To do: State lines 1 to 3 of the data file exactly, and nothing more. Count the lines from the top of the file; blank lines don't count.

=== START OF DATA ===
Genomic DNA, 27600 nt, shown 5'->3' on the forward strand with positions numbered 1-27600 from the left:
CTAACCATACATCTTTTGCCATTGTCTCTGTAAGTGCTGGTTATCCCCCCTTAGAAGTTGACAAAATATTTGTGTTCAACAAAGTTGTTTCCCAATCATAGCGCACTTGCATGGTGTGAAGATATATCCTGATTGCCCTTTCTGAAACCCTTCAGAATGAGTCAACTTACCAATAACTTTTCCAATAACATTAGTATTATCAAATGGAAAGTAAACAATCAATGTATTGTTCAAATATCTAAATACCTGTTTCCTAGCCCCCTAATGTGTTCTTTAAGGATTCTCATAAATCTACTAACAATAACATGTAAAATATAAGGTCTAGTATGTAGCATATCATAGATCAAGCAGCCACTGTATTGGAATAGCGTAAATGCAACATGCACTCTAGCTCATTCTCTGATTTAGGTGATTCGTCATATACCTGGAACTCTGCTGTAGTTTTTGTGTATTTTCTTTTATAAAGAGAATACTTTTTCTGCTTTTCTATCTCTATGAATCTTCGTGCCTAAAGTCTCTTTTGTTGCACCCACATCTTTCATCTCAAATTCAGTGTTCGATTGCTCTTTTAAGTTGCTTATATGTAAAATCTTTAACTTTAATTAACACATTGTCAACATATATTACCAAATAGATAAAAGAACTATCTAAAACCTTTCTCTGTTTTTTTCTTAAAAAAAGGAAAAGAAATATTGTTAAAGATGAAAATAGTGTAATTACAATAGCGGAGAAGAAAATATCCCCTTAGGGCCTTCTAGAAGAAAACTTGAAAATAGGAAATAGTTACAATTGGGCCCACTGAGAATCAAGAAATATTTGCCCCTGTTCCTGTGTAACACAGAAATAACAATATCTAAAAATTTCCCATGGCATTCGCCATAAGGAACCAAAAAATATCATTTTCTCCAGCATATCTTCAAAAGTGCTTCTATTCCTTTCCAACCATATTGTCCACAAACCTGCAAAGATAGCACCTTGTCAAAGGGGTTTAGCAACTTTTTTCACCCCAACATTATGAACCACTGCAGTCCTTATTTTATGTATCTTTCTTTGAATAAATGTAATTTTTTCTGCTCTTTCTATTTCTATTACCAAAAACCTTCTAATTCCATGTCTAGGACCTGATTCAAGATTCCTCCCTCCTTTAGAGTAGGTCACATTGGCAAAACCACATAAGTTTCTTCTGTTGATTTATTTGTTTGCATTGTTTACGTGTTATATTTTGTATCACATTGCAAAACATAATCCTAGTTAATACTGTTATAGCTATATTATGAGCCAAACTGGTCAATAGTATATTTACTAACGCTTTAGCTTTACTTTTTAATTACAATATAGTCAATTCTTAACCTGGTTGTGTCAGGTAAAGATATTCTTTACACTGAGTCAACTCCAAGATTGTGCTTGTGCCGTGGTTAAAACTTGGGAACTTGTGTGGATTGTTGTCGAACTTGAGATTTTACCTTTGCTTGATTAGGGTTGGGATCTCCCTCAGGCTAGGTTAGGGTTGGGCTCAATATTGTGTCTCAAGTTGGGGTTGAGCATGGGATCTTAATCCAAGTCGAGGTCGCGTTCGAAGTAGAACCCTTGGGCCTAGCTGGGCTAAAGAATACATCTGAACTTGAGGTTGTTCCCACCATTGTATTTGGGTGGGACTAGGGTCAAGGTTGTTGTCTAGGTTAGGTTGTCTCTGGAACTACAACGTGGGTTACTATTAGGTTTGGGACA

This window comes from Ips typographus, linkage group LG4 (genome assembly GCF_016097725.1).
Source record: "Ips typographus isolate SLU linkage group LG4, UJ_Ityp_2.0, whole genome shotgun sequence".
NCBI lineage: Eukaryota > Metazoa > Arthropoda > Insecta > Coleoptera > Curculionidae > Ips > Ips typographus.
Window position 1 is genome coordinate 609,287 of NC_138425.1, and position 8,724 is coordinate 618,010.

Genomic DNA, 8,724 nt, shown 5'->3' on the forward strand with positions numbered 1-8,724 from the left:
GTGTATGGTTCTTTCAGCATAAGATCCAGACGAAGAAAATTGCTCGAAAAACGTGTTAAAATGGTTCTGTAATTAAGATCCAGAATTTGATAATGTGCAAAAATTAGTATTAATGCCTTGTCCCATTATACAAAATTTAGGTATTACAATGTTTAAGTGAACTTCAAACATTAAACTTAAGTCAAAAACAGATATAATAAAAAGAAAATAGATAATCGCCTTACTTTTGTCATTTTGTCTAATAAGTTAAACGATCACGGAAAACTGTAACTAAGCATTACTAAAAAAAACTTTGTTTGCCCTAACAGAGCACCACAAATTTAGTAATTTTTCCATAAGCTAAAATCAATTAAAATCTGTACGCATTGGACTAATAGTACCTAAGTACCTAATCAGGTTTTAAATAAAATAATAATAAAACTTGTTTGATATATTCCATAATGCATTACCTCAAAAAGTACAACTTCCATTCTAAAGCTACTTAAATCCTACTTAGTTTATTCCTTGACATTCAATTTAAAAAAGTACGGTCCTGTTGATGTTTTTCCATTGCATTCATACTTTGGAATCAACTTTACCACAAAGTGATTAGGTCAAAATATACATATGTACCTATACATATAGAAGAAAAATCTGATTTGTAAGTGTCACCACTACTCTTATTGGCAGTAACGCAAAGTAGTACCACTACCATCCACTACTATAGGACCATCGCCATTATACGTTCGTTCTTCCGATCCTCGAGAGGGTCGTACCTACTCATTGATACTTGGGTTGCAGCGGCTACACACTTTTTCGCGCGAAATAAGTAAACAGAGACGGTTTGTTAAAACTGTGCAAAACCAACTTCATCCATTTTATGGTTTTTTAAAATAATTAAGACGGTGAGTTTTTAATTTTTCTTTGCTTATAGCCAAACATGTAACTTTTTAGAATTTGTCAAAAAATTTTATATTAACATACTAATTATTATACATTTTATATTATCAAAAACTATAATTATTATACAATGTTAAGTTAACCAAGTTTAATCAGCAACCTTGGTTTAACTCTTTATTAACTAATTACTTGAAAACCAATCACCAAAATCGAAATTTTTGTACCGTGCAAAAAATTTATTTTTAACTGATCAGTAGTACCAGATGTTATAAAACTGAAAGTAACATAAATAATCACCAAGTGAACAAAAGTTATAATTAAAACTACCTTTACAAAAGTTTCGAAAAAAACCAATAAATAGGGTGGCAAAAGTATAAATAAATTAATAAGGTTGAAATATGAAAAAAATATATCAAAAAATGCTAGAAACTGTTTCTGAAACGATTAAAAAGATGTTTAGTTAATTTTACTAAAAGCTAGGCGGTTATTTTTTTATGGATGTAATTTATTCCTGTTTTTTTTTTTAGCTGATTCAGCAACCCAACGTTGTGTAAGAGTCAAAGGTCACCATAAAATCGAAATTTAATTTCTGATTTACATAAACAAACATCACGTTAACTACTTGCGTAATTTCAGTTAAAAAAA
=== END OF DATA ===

Genomic DNA, 27600 nt, shown 5'->3' on the forward strand with positions numbered 1-27600 from the left:
CTAACCATACATCTTTTGCCATTGTCTCTGTAAGTGCTGGTTATCCCCCCTTAGAAGTTGACAAAATATTTGTGTTCAACAAAGTTGTTTCCCAATCATAGCGCACTTGCATGGTGTGAAGATATATCCTGATTGCCCTTTCTGAAACCCTTCAGAATGAGTCAACTTACCAATAACTTTTCCAATAACATTAGTATTATCAAATGGAAAGTAAACAATCAATGTATTGTTCAAATATCTAAATACCTGTTTCCTAGCCCCCTAATGTGTTCTTTAAGGATTCTCATAAATCTACTAACAATAACATGTAAAATATAAGGTCTAGTATGTAGCATATCATAGATCAAGCAGCCACTGTATTGGAATAGCGTAAATGCAACATGCACTCTAGCTCATTCTCTGATTTAGGTGATTCGTCATATACCTGGAACTCTGCTGTAGTTTTTGTGTATTTTCTTTTATAAAGAGAATACTTTTTCTGCTTTTCTATCTCTATGAATCTTCGTGCCTAAAGTCTCTTTTGTTGCACCCACATCTTTCATCTCAAATTCAGTGTTCGATTGCTCTTTTAAGTTGCTTATATGTAAAATCTTTAACTTTAATTAACACATTGTCAACATATATTACCAAATAGATAAAAGAACTATCTAAAACCTTTCTCTGTTTTTTTCTTAAAAAAAGGAAAAGAAATATTGTTAAAGATGAAAATAGTGTAATTACAATAGCGGAGAAGAAAATATCCCCTTAGGGCCTTCTAGAAGAAAACTTGAAAATAGGAAATAGTTACAATTGGGCCCACTGAGAATCAAGAAATATTTGCCCCTGTTCCTGTGTAACACAGAAATAACAATATCTAAAAATTTCCCATGGCATTCGCCATAAGGAACCAAAAAATATCATTTTCTCCAGCATATCTTCAAAAGTGCTTCTATTCCTTTCCAACCATATTGTCCACAAACCTGCAAAGATAGCACCTTGTCAAAGGGGTTTAGCAACTTTTTTCACCCCAACATTATGAACCACTGCAGTCCTTATTTTATGTATCTTTCTTTGAATAAATGTAATTTTTTCTGCTCTTTCTATTTCTATTACCAAAAACCTTCTAATTCCATGTCTAGGACCTGATTCAAGATTCCTCCCTCCTTTAGAGTAGGTCACATTGGCAAAACCACATAAGTTTCTTCTGTTGATTTATTTGTTTGCATTGTTTACGTGTTATATTTTGTATCACATTGCAAAACATAATCCTAGTTAATACTGTTATAGCTATATTATGAGCCAAACTGGTCAATAGTATATTTACTAACGCTTTAGCTTTACTTTTTAATTACAATATAGTCAATTCTTAACCTGGTTGTGTCAGGTAAAGATATTCTTTACACTGAGTCAACTCCAAGATTGTGCTTGTGCCGTGGTTAAAACTTGGGAACTTGTGTGGATTGTTGTCGAACTTGAGATTTTACCTTTGCTTGATTAGGGTTGGGATCTCCCTCAGGCTAGGTTAGGGTTGGGCTCAATATTGTGTCTCAAGTTGGGGTTGAGCATGGGATCTTAATCCAAGTCGAGGTCGCGTTCGAAGTAGAACCCTTGGGCCTAGCTGGGCTAAAGAATACATCTGAACTTGAGGTTGTTCCCACCATTGTATTTGGGTGGGACTAGGGTCAAGGTTGTTGTCTAGGTTAGGTTGTCTCTGGAACTACAACGTGGGTTACTATTAGGTTTGGGACA

This window comes from Ips typographus, linkage group LG4 (genome assembly GCF_016097725.1).